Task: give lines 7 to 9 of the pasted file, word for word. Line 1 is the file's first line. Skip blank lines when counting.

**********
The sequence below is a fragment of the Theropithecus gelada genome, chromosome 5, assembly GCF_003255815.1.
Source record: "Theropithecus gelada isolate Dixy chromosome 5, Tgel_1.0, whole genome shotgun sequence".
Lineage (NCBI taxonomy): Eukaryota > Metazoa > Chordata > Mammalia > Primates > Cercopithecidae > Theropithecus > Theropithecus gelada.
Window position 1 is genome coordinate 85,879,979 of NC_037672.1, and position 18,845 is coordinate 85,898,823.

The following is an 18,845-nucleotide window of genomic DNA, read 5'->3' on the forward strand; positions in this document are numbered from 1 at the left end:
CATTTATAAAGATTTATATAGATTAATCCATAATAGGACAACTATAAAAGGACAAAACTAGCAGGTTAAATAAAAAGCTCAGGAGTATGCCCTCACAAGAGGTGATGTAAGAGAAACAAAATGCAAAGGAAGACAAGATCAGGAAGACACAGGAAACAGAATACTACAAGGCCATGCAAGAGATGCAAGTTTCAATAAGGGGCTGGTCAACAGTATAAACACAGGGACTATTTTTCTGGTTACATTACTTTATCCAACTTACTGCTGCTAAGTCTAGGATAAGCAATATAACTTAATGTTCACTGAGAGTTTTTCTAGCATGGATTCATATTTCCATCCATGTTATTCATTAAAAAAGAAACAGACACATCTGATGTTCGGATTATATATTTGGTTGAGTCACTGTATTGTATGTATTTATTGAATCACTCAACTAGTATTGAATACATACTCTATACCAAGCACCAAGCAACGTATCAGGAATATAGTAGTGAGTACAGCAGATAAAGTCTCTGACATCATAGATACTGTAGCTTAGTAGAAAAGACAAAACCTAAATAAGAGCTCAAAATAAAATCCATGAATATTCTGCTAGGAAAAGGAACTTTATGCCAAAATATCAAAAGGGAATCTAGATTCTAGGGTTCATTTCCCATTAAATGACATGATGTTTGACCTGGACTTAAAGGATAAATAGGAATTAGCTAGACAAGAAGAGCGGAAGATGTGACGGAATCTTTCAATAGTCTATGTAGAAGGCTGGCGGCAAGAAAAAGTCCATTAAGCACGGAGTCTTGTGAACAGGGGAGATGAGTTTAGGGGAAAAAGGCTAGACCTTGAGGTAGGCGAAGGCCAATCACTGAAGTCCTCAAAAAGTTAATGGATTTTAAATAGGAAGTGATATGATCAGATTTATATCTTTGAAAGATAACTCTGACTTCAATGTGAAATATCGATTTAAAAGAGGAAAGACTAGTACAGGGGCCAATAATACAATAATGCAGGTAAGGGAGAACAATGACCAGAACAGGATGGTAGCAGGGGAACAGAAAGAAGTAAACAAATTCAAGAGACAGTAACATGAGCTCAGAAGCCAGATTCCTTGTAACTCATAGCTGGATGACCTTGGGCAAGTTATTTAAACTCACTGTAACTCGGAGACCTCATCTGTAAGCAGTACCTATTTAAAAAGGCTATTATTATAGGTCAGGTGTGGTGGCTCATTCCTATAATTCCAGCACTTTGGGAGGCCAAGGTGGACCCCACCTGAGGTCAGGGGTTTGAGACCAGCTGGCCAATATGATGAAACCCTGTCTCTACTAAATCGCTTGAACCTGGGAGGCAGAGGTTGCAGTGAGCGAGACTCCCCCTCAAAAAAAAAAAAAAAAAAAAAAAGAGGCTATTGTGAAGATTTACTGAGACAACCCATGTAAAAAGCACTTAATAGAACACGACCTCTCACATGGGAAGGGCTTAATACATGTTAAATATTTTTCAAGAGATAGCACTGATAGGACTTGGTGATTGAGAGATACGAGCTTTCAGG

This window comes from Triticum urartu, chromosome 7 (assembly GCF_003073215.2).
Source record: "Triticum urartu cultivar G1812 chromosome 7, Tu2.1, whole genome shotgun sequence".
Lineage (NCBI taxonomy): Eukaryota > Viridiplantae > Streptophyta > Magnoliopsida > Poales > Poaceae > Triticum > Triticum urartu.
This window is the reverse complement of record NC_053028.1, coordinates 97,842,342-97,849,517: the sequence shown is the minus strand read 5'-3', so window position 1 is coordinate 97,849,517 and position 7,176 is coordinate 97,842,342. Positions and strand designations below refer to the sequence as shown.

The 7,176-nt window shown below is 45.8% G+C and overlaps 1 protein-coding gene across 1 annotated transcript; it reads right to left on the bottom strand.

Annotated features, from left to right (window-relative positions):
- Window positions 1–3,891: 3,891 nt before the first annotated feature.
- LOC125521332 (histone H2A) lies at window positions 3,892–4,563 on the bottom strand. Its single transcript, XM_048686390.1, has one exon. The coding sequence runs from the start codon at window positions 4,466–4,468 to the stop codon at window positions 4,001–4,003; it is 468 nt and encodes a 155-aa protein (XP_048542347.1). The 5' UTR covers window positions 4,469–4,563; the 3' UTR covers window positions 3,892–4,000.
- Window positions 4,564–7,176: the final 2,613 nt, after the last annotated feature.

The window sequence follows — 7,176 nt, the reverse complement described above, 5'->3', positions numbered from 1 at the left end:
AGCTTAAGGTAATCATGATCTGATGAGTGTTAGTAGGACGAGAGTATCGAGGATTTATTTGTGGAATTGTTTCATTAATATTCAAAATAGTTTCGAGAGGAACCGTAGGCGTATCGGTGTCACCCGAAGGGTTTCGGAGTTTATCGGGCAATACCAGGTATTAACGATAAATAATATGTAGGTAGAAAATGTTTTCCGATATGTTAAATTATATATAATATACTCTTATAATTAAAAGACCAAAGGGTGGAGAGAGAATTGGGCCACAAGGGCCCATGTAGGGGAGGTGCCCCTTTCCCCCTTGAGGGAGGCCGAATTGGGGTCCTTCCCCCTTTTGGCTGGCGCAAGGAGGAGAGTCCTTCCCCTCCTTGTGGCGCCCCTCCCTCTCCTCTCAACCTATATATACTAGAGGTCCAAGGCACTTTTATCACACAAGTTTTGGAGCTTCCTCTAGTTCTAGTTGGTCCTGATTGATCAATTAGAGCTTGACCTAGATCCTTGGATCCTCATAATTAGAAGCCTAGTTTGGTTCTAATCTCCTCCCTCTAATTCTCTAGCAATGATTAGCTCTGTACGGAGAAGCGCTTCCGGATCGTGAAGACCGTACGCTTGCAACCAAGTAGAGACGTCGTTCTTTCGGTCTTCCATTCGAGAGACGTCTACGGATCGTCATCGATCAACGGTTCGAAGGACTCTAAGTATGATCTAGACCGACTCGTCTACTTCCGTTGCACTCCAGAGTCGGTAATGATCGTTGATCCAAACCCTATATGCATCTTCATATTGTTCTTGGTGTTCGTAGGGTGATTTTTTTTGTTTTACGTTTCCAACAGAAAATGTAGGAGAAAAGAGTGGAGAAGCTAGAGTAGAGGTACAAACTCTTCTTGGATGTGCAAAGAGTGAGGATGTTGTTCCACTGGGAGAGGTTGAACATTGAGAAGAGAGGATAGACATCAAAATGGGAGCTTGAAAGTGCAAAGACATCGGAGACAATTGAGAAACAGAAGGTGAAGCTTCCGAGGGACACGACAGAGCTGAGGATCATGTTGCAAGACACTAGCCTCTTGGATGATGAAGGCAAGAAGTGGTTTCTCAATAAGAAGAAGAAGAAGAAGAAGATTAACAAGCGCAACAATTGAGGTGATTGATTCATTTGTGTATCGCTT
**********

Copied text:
This window comes from Triticum urartu, chromosome 7 (assembly GCF_003073215.2).
Source record: "Triticum urartu cultivar G1812 chromosome 7, Tu2.1, whole genome shotgun sequence".
Lineage (NCBI taxonomy): Eukaryota > Viridiplantae > Streptophyta > Magnoliopsida > Poales > Poaceae > Triticum > Triticum urartu.